3. Identify Contaminants- Identify common types of contaminants that can be introduced to the GMP facility and/or product. Microorganisms such as bacteria, yeasts, and molds, and coliforms as well as pathogens like E. Coli, Salmonella, Listeria, and S. Aureus are potential microbiological contaminants; chemical contaminants may include a variety of entities including heavy metals, pesticides, and residual solvents but allergens are certainly a high priority; and physical contaminants such as metal can all be identified from both incoming raw materials and the production process. Compendia sources such as the United States Pharmacopeia (USP), Chapter <2023>, Microbiological Attributes of Nonsterile Nutritional and Dietary Supplements, can provide a framework for microbial attributes for non-sterile nutritional and dietary supplements.
  4. Route of Entry– Routes of entry should also be identified; personnel, equipment, utilities (HVAC systems, for example) and production processes are a few common sources for contamination. A firm’s supply chain can also introduce material and component contamination due to poor GMP practices. Knowing these common sources is the first step in developing a strategy on what to sample for and where to sample throughout a facility.
  5. Risk Assessment– A risk analysis is performed to determine all areas of possible contamination. Areas close to critical process, high traffic areas, difficult-to-clean facility locations and equipment, personnel and material flow, and storage areas are all places that can easily be identified by utilizing risk assessment tools like failure mode effects analysis [FMEA], hazard analysis critical control points [HACCP], or Ishikawa [aka fishbone analysis] tables. A documented thorough risk assessment will include cross-contamination​ concerns, a rationale for sampling locations, frequencies for each monitored environment, and alert and action levels for each type of potential contaminant.
  6. Sampling Plan and Mapping– When selecting sites to be sampled, it is recommended to utilize established guidelines. For example, ISO 14464-1:2015 contains tables to establish the number of nonviable particulate samples based on the size of the room. A common approach in determining where to monitor includes obtaining a map of the area and using the risk assessment results to plot out where the sample(s) should be taken. According to EU GMP Annex 1, “Environmental monitoring sampling plans should be flexible with respect to the monitoring frequencies, and sample plan locations should be adjusted based on the observed rate of contamination and ongoing risk analysis.”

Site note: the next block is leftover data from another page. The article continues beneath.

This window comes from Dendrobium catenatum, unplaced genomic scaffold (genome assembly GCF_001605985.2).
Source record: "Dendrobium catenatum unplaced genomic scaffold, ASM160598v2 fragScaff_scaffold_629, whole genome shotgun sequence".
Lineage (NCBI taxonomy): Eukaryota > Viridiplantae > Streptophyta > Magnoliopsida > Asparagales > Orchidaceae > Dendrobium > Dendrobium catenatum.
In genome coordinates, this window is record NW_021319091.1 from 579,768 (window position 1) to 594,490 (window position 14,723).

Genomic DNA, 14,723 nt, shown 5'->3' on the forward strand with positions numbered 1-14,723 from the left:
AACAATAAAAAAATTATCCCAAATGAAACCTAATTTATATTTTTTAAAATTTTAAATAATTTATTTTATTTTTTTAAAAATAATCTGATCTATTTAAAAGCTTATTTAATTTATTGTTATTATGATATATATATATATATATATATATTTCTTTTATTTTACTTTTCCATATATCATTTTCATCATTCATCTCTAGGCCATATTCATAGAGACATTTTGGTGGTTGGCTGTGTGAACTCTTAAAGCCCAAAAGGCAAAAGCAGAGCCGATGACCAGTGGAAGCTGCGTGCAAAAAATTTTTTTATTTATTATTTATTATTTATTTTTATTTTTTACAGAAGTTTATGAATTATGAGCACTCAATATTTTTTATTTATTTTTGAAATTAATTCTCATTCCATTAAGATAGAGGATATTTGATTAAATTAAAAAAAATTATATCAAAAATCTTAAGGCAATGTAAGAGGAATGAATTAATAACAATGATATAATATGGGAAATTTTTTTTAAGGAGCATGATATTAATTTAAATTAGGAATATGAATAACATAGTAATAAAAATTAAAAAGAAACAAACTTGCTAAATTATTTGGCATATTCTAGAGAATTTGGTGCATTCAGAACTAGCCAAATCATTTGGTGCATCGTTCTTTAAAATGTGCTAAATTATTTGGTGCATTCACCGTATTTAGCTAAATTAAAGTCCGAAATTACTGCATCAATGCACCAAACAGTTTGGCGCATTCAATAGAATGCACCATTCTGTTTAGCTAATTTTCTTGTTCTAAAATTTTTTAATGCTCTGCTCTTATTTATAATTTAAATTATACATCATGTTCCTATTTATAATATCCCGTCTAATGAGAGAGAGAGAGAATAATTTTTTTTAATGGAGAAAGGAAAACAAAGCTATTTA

7. Setting Limits- EMP action limits may be implemented and modified from the sterile regulatory guidelines provided in ISO 14464-1, Annex 1, and others such as USP <1116>. Alert limits should be based on historical data and should be used as an alert tool for processes that drift from their state of control. Statistical analysis can be performed on trend data to establish these alert limits as they pertain to the process capabilities of the facility. The decision and rationale for the established limits, sampling frequency, and sample sites should then be documented with instructions in a written procedure or standard operating procedure (SOP).

The Human Factor of Product Safety Innovation

Dear Readers,

Edward A. Steele

Welcome to the November 2019 edition of EASeNews. You’ll see a new format to our newsletter this month, our effort to help you more quickly access the information of greatest interest to you. All the same great regulatory content is here, and with just a click of a button, you’ll be taken directly to it. We hope you enjoy the update and as always please feel free to provide any feedback on this or any other area of interest.

As we assembled the content for the November issue, the theme of product safety resonated throughout. Contamination prevention is a requirement across FDA regulated industries, ensuring product safety and reducing the likelihood of contamination and adverse events. In this issue you will find our Issue of the Month on establishing environmental monitoring programs; an Ask the Expert on Adulterated Foods; an EAS in the News section full of links to articles and webinars on strategies to identify and protect against allergens and pathogens all authored and presented by EAS’s team of very talented regulatory consultants. I am sure this issue will be one of our most pertinent, no matter the product area in which you work. 

But, while we work to automate solutions, let’s not forget the human factor of our industry. It is the people, from management to line workers who are the real machines behind innovation and who, through their actions, will always have the strongest impact on product safety. Ensure, no matter the job function that training and messaging of the human factor’s importance stays constant and relevant. EAS is always here to assist and is just a phone call or email away.

Sincerely,

EAS Signature Ed

Ed